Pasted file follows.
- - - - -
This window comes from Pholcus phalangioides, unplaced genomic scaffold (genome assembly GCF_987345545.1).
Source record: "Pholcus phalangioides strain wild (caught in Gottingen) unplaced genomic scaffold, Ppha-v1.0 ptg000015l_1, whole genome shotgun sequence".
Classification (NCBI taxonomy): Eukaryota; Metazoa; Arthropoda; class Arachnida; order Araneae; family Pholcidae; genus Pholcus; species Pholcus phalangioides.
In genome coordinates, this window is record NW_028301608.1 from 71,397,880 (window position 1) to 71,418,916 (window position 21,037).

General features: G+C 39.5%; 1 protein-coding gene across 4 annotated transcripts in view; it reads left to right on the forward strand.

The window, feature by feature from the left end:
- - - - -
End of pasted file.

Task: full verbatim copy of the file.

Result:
This window comes from Pholcus phalangioides, unplaced genomic scaffold (genome assembly GCF_987345545.1).
Source record: "Pholcus phalangioides strain wild (caught in Gottingen) unplaced genomic scaffold, Ppha-v1.0 ptg000015l_1, whole genome shotgun sequence".
Classification (NCBI taxonomy): Eukaryota; Metazoa; Arthropoda; class Arachnida; order Araneae; family Pholcidae; genus Pholcus; species Pholcus phalangioides.
In genome coordinates, this window is record NW_028301608.1 from 71,397,880 (window position 1) to 71,418,916 (window position 21,037).

General features: G+C 39.5%; 1 protein-coding gene across 4 annotated transcripts in view; it reads left to right on the forward strand.

The window, feature by feature from the left end: